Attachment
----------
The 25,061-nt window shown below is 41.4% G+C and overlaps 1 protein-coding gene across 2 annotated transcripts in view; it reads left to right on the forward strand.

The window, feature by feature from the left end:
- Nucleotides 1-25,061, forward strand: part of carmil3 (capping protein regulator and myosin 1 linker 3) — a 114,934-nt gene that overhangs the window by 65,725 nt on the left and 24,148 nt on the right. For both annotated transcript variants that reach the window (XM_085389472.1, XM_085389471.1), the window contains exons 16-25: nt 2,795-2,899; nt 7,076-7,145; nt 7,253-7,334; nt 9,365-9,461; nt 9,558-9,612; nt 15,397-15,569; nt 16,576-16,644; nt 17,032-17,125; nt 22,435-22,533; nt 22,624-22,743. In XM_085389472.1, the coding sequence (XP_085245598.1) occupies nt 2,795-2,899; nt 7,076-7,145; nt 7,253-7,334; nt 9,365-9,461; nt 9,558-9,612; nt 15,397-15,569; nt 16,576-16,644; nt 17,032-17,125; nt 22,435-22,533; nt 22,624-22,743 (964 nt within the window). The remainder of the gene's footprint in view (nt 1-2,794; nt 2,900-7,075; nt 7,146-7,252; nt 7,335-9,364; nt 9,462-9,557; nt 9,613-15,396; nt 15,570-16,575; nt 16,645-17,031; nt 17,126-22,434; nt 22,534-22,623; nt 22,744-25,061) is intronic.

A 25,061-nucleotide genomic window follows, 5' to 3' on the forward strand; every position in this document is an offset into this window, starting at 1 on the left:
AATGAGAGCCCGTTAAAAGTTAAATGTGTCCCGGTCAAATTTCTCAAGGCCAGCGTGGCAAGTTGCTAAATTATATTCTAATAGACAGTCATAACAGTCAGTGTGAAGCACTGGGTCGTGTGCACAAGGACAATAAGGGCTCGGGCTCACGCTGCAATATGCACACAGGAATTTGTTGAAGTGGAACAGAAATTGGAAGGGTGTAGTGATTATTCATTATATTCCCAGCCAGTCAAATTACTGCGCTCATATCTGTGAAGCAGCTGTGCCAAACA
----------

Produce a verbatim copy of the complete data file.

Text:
The 25,061-nt window shown below is 41.4% G+C and overlaps 1 protein-coding gene across 2 annotated transcripts in view; it reads left to right on the forward strand.

The window, feature by feature from the left end:
- Nucleotides 1-25,061, forward strand: part of carmil3 (capping protein regulator and myosin 1 linker 3) — a 114,934-nt gene that overhangs the window by 65,725 nt on the left and 24,148 nt on the right. For both annotated transcript variants that reach the window (XM_085389472.1, XM_085389471.1), the window contains exons 16-25: nt 2,795-2,899; nt 7,076-7,145; nt 7,253-7,334; nt 9,365-9,461; nt 9,558-9,612; nt 15,397-15,569; nt 16,576-16,644; nt 17,032-17,125; nt 22,435-22,533; nt 22,624-22,743. In XM_085389472.1, the coding sequence (XP_085245598.1) occupies nt 2,795-2,899; nt 7,076-7,145; nt 7,253-7,334; nt 9,365-9,461; nt 9,558-9,612; nt 15,397-15,569; nt 16,576-16,644; nt 17,032-17,125; nt 22,435-22,533; nt 22,624-22,743 (964 nt within the window). The remainder of the gene's footprint in view (nt 1-2,794; nt 2,900-7,075; nt 7,146-7,252; nt 7,335-9,364; nt 9,462-9,557; nt 9,613-15,396; nt 15,570-16,575; nt 16,645-17,031; nt 17,126-22,434; nt 22,534-22,623; nt 22,744-25,061) is intronic.

A 25,061-nucleotide genomic window follows, 5' to 3' on the forward strand; every position in this document is an offset into this window, starting at 1 on the left:
AATGAGAGCCCGTTAAAAGTTAAATGTGTCCCGGTCAAATTTCTCAAGGCCAGCGTGGCAAGTTGCTAAATTATATTCTAATAGACAGTCATAACAGTCAGTGTGAAGCACTGGGTCGTGTGCACAAGGACAATAAGGGCTCGGGCTCACGCTGCAATATGCACACAGGAATTTGTTGAAGTGGAACAGAAATTGGAAGGGTGTAGTGATTATTCATTATATTCCCAGCCAGTCAAATTACTGCGCTCATATCTGTGAAGCAGCTGTGCCAAACA